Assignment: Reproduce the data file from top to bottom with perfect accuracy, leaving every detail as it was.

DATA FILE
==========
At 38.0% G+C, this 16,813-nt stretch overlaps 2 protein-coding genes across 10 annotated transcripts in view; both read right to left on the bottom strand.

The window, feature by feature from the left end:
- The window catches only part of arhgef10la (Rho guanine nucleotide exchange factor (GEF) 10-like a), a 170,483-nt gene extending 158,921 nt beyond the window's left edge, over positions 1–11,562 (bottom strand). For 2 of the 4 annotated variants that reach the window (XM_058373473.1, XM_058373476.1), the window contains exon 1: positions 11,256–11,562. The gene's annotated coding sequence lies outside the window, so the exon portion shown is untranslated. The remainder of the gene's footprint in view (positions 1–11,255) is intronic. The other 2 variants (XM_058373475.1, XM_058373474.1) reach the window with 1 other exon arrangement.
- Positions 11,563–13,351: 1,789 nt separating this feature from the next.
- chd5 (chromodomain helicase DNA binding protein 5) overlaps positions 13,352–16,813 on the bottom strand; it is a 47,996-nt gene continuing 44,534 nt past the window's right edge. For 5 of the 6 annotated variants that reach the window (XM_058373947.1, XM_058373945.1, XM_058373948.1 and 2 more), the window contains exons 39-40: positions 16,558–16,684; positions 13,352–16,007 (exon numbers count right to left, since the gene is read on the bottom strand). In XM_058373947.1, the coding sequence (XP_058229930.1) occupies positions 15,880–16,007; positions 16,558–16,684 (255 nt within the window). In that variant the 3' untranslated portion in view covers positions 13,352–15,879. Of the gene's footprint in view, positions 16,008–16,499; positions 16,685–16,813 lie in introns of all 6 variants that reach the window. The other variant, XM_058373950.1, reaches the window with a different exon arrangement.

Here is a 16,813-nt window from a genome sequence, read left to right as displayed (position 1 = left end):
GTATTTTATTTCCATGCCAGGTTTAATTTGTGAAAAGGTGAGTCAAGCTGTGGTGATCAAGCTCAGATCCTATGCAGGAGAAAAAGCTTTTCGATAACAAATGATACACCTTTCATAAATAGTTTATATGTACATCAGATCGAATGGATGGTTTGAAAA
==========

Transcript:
At 38.0% G+C, this 16,813-nt stretch overlaps 2 protein-coding genes across 10 annotated transcripts in view; both read right to left on the bottom strand.

The window, feature by feature from the left end:
- The window catches only part of arhgef10la (Rho guanine nucleotide exchange factor (GEF) 10-like a), a 170,483-nt gene extending 158,921 nt beyond the window's left edge, over positions 1–11,562 (bottom strand). For 2 of the 4 annotated variants that reach the window (XM_058373473.1, XM_058373476.1), the window contains exon 1: positions 11,256–11,562. The gene's annotated coding sequence lies outside the window, so the exon portion shown is untranslated. The remainder of the gene's footprint in view (positions 1–11,255) is intronic. The other 2 variants (XM_058373475.1, XM_058373474.1) reach the window with 1 other exon arrangement.
- Positions 11,563–13,351: 1,789 nt separating this feature from the next.
- chd5 (chromodomain helicase DNA binding protein 5) overlaps positions 13,352–16,813 on the bottom strand; it is a 47,996-nt gene continuing 44,534 nt past the window's right edge. For 5 of the 6 annotated variants that reach the window (XM_058373947.1, XM_058373945.1, XM_058373948.1 and 2 more), the window contains exons 39-40: positions 16,558–16,684; positions 13,352–16,007 (exon numbers count right to left, since the gene is read on the bottom strand). In XM_058373947.1, the coding sequence (XP_058229930.1) occupies positions 15,880–16,007; positions 16,558–16,684 (255 nt within the window). In that variant the 3' untranslated portion in view covers positions 13,352–15,879. Of the gene's footprint in view, positions 16,008–16,499; positions 16,685–16,813 lie in introns of all 6 variants that reach the window. The other variant, XM_058373950.1, reaches the window with a different exon arrangement.

Here is a 16,813-nt window from a genome sequence, read left to right as displayed (position 1 = left end):
GTATTTTATTTCCATGCCAGGTTTAATTTGTGAAAAGGTGAGTCAAGCTGTGGTGATCAAGCTCAGATCCTATGCAGGAGAAAAAGCTTTTCGATAACAAATGATACACCTTTCATAAATAGTTTATATGTACATCAGATCGAATGGATGGTTTGAAAA